Gardening is the way of the soul. Only by caring for that which grows can one grow themselves, as people.
I know all the old proverbs, but even though they were written down hundreds of years ago by our ancestors. We might teach our young ones to strike from the shadows and end lives with the quick slice of a knife, but we also teach gardening. Plants teach patience. Plants teach respect. And it also means we get free gardening services without any of the elders having to lift a finger, so that’s very good.
One thing we did not have in our ancestral home were tulips; they are not found in Japan, at least not easily. They can be difficult to care for in certain seasons, so fortunately our neighbour knows a place where there are tulip bulbs for sale. Our test for the younger members of the family involves planting them out of season, forcing them to care for plants that are unlikely to grow. This teaches them patience, understanding, finesse, and also the value of failure.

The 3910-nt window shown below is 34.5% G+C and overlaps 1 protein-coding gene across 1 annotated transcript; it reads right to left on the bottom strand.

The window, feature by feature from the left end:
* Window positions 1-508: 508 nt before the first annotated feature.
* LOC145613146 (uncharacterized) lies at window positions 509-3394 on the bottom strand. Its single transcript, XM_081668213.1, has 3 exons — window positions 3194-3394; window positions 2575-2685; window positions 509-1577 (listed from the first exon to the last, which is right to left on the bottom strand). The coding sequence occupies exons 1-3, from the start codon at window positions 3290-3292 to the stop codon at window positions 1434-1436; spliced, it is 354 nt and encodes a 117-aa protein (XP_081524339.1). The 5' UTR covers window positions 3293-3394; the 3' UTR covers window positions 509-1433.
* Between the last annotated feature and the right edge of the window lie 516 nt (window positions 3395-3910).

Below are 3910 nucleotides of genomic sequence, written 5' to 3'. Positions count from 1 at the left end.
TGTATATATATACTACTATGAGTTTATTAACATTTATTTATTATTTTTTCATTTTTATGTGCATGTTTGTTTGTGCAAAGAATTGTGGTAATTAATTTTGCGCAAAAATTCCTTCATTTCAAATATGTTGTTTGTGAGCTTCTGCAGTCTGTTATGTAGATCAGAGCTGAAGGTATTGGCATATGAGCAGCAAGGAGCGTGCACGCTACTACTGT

And it’s nice to get to know the neighbours, even if we can never invite them in for a cup of green tea lest we reveal the family secrets. Our neighbour is from a far country and their people have been allies of the Japanese for at least three decades. Such a wise culture, and Brother Squall knew where to purchase tulip bulbs. Also, the name of the plant itself…I’d walked past them in other people’s gardens and I didn’t have a clue what they were or how to purchase them. Of course, the younger family members simply said that you can purchase tulip bulbs online, along with any other plant…and so we gave them an extra two hours of garden duty.
See, gardening DOES teach many things. Patience, perseverance, the value of failure, and when not to talk back to your elders. We don’t even HAVE tulips in Japan. Give us a break, sheesh.